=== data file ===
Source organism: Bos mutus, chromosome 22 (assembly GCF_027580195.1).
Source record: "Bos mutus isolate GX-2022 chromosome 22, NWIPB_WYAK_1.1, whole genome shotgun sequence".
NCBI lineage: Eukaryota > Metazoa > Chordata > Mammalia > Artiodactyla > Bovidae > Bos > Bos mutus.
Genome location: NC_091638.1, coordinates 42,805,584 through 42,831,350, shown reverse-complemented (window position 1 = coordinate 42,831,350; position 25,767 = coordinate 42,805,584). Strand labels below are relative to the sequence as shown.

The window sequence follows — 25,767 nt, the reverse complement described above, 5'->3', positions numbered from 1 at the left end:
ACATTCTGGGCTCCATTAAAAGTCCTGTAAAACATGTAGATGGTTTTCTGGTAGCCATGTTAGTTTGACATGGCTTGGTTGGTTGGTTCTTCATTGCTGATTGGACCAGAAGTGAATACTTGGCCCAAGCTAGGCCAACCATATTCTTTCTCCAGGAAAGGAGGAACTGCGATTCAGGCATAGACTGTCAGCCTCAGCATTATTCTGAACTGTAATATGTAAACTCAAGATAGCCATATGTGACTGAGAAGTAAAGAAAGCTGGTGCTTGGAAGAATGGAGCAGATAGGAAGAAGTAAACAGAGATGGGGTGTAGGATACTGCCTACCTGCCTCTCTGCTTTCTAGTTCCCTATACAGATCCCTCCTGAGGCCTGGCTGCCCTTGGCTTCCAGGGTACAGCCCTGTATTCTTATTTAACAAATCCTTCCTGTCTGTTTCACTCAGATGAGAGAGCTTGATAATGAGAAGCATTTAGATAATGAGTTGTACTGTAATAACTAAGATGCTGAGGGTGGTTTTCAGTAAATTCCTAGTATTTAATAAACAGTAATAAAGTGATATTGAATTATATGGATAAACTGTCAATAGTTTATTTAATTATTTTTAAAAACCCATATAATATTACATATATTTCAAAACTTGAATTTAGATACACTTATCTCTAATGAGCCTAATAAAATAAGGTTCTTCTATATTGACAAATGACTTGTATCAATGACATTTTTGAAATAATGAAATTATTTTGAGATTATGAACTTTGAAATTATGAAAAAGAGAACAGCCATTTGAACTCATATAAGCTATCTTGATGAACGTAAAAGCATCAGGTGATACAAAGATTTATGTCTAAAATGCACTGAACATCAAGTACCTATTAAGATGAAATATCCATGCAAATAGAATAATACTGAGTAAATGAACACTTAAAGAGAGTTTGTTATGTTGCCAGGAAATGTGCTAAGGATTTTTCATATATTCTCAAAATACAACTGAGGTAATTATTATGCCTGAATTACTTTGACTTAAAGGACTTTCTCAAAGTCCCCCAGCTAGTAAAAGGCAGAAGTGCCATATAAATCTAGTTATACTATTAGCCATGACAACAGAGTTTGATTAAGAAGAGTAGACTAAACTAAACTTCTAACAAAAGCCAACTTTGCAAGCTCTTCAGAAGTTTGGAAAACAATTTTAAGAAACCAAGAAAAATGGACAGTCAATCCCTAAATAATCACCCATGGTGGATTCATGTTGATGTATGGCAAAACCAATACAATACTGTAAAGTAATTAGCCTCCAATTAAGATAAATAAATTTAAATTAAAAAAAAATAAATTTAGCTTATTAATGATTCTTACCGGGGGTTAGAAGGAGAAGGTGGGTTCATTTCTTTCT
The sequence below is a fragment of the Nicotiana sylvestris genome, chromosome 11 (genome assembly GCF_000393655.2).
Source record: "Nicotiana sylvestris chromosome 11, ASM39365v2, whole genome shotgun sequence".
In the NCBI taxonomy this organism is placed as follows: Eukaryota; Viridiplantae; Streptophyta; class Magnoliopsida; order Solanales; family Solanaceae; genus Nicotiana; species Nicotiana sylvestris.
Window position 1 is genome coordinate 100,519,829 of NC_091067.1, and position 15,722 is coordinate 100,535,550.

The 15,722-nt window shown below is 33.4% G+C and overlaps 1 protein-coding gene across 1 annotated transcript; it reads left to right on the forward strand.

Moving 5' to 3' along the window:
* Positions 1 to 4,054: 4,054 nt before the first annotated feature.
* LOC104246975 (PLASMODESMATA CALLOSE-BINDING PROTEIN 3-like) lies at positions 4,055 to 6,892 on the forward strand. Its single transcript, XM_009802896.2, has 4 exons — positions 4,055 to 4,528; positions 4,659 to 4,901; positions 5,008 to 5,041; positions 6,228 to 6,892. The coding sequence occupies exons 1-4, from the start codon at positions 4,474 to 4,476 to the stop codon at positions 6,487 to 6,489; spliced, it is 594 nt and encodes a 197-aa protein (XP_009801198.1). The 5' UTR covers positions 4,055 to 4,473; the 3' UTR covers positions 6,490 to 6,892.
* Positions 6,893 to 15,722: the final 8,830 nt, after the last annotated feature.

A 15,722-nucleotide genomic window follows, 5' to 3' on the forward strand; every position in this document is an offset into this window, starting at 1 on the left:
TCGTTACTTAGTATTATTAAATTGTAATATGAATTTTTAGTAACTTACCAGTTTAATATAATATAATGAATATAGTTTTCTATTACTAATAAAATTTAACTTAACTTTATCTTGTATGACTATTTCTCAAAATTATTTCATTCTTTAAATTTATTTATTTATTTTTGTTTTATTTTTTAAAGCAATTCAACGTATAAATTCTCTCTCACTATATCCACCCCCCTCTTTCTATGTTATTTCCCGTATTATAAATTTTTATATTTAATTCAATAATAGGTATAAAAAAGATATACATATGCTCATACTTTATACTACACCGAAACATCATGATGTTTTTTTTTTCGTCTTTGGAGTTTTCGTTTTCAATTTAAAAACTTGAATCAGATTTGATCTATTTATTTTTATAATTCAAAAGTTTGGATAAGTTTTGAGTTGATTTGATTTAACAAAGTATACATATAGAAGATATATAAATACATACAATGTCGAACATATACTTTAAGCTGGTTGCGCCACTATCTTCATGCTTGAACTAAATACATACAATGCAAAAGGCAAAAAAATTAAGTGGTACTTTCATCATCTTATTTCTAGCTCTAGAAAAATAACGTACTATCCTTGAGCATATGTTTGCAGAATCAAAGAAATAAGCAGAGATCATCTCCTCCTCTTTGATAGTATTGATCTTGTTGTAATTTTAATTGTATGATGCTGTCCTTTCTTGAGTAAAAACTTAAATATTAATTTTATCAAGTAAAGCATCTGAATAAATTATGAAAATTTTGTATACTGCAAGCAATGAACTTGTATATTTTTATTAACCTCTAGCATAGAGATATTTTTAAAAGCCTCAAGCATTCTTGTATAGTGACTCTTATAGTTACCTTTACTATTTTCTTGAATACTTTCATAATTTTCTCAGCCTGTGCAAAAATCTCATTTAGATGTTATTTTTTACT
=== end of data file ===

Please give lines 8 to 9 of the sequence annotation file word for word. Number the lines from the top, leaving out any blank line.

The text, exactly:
Source record: "Nicotiana sylvestris chromosome 11, ASM39365v2, whole genome shotgun sequence".
In the NCBI taxonomy this organism is placed as follows: Eukaryota; Viridiplantae; Streptophyta; class Magnoliopsida; order Solanales; family Solanaceae; genus Nicotiana; species Nicotiana sylvestris.